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Different Types of Car Oil: Which One Do I Need?

Changing the oil is one of the easiest maintenance jobs for your car. By regularly doing it yourself, you will not only keep your car in tip-top condition, you will save yourself money when getting it serviced. There are a number of different types of car oil, and although decoding the information on the bottle can seem daunting, once you understand them, it’s not as complicated as it may first seem.

different types of car oil

Types of oil

Oil can be synthetic, conventional, or a blend of the two. There are differences between the types, which will affect how it performs in your car.

Conventional motor oil
Conventional motor oil is refined crude oil i.e. oil that is pumped through the ground that has gone through a refining process.

Fully synthetic oil
Fully synthetic oils not only go through the refining process, they are broken down to a molecular level, where impurities are removed, and specialised compounds created. As these compounds are produced specifically to be used in modern engines, they give higher levels of performance and protection than conventional oils can.

Even within the fully synthetic range, there are huge differences between different formulations. Depending on your needs, you might choose a synthetic oil that is designed to keep your engine cleaner, protect your engine, work better at low temperatures, or offer better fuel economy. Some synthetic oil combinations will offer more than one of these features.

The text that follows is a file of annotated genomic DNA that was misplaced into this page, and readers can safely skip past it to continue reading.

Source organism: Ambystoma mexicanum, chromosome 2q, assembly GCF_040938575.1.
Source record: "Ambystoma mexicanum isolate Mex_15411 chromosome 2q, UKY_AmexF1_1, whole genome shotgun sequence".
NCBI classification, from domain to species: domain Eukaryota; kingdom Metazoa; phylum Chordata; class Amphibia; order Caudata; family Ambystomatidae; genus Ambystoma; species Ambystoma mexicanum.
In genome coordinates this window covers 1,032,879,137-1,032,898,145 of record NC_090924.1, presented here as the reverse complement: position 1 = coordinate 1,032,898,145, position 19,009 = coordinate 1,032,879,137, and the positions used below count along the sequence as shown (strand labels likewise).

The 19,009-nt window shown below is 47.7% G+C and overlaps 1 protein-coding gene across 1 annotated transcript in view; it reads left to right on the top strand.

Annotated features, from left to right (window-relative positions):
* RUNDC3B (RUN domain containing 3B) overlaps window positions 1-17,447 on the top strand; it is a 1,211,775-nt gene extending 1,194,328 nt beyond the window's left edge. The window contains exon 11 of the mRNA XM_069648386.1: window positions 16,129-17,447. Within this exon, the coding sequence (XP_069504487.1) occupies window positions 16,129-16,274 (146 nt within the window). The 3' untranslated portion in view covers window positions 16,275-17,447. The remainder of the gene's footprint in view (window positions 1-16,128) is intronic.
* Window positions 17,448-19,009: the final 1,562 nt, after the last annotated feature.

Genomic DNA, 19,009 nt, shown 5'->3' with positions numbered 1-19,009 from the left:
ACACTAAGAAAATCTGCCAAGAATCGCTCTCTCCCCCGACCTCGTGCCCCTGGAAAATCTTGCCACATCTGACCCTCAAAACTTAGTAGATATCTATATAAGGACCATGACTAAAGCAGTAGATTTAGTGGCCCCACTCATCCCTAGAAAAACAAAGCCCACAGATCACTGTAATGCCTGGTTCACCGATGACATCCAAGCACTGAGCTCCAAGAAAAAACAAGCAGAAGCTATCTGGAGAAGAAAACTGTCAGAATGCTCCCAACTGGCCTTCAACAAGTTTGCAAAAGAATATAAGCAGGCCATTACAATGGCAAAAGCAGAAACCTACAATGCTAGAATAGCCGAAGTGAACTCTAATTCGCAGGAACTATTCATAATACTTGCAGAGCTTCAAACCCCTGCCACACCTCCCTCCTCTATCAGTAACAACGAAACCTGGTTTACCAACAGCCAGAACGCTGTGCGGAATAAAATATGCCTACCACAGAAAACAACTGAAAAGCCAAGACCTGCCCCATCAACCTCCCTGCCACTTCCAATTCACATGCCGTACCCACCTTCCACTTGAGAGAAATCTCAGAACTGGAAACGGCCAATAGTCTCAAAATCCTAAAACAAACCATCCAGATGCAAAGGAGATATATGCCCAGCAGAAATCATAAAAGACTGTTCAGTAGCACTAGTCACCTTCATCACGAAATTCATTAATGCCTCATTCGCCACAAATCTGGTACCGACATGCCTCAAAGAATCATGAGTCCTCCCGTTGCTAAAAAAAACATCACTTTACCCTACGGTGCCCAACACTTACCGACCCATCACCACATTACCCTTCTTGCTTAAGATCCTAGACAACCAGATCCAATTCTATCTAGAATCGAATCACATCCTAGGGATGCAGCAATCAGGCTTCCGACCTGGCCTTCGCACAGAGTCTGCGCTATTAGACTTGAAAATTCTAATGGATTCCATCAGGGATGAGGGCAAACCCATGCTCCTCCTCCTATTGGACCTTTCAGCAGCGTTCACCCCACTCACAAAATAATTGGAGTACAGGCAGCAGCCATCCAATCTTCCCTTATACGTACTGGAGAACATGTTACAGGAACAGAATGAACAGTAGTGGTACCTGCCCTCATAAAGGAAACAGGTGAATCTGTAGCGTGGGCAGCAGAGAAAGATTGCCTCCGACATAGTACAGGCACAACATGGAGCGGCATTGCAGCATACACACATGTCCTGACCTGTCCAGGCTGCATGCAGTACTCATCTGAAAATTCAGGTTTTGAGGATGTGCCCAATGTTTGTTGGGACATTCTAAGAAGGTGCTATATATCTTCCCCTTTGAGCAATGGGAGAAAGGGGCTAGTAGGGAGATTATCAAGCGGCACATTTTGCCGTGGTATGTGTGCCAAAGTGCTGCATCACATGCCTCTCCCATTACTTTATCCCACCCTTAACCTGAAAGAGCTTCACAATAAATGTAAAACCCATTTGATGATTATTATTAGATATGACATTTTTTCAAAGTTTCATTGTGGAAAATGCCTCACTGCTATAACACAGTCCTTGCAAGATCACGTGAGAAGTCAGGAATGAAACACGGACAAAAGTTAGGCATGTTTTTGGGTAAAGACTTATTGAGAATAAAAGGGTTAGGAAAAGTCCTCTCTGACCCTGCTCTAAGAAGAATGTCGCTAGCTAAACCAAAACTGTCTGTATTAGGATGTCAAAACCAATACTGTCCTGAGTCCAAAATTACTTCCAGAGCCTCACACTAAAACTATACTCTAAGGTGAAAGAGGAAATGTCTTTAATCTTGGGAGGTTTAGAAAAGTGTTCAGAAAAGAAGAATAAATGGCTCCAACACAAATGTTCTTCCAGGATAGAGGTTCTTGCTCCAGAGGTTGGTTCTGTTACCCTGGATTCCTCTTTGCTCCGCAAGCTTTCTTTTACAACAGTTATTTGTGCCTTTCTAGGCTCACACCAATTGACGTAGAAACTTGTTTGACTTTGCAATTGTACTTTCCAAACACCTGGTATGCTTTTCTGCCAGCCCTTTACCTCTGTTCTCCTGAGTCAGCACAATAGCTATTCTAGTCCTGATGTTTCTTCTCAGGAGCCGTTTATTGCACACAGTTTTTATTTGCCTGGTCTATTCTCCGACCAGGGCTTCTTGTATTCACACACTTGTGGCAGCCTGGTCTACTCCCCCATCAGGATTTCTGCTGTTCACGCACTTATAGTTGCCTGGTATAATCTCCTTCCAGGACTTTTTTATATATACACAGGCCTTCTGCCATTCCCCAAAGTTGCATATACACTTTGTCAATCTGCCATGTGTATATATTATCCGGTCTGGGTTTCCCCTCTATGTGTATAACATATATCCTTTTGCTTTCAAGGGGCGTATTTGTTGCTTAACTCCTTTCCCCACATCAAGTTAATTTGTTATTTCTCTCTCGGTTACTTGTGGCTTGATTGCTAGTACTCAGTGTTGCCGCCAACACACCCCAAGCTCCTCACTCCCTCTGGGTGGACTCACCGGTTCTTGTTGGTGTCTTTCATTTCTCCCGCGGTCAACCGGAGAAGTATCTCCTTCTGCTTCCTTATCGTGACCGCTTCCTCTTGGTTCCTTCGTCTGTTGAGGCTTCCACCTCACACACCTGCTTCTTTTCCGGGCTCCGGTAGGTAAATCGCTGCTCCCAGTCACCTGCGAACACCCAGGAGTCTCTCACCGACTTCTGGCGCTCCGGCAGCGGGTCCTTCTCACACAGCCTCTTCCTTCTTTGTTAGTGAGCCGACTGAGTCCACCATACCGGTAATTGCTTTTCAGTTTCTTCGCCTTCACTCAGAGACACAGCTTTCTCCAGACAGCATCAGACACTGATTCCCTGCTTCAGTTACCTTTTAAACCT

Synthetic blend oil
As the name suggests, a synthetic blend oil combines both conventional and synthetic motor oils. It won’t have the same level of additives as a fully synthetic oil, but will still have some of the performance and protection properties.

What do the numbers on the bottle mean?


Grade
The grade will be shown as two numbers, separated by the letter ‘w’, such as 5w40. The numbers give an indication of the oil’s resistance to flow, or to put it simply, how thin it is. The number before the ‘w’ is the resistance at winter temperatures. The lower the number, the better its performance at cold temperatures, or from cold starts. The number after the ‘w’ is the resistance at 100°C, with a lower number meaning the oil is thinner. You should use the grade specified in your vehicle’s handbook, as not all grades will be suitable for all vehicles.

API
API is an acronym for the American Petroleum Institute. Although an American organisation, an API number will still appear on most bottles of oil sold in the UK, and can tell you a bit about it. There are two categories for cars, starting with S for petrol cars and C for diesels. The other numbers and letters refer to the specification it meets. Unless you are driving a vintage car, you will want the latest version, which is SM for petrol engine cars, or CI4 cars with a diesel engine.

ACEA